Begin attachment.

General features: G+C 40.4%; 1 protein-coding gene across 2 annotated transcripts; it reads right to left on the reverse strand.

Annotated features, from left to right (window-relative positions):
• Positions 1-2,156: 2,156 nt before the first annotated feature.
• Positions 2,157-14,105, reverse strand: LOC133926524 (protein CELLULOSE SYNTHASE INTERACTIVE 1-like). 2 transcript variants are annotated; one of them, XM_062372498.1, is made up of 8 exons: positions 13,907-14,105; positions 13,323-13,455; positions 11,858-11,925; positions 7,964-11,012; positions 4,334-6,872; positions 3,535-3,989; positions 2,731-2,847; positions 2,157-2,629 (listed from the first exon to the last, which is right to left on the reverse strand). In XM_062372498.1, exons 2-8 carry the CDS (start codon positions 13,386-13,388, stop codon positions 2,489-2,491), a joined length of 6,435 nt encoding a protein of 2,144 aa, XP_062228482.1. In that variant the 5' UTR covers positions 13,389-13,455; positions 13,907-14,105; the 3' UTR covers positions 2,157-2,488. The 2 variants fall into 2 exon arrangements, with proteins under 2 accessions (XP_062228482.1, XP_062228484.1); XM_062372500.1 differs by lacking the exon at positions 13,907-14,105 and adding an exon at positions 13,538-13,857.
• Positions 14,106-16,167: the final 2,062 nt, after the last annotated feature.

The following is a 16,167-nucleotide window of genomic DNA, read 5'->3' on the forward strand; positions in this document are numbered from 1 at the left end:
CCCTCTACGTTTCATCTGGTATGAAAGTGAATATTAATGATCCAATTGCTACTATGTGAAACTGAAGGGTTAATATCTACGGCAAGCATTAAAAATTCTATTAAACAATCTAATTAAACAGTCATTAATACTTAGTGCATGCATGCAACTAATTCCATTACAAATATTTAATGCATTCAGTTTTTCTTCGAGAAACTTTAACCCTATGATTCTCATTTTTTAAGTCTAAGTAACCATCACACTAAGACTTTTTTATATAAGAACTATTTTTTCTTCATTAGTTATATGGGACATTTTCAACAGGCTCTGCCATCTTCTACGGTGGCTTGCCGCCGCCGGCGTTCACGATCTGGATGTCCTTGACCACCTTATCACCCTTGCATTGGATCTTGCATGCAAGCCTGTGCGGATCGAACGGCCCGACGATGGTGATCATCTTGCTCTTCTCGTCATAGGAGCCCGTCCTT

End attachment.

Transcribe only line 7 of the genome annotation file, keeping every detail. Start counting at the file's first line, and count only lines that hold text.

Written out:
CCCTCTACGTTTCATCTGGTATGAAAGTGAATATTAATGATCCAATTGCTACTATGTGAAACTGAAGGGTTAATATCTACGGCAAGCATTAAAAATTCTATTAAACAATCTAATTAAACAGTCATTAATACTTAGTGCATGCATGCAACTAATTCCATTACAAATATTTAATGCATTCAGTTTTTCTTCGAGAAACTTTAACCCTATGATTCTCATTTTTTAAGTCTAAGTAACCATCACACTAAGACTTTTTTATATAAGAACTATTTTTTCTTCATTAGTTATATGGGACATTTTCAACAGGCTCTGCCATCTTCTACGGTGGCTTGCCGCCGCCGGCGTTCACGATCTGGATGTCCTTGACCACCTTATCACCCTTGCATTGGATCTTGCATGCAAGCCTGTGCGGATCGAACGGCCCGACGATGGTGATCATCTTGCTCTTCTCGTCATAGGAGCCCGTCCTT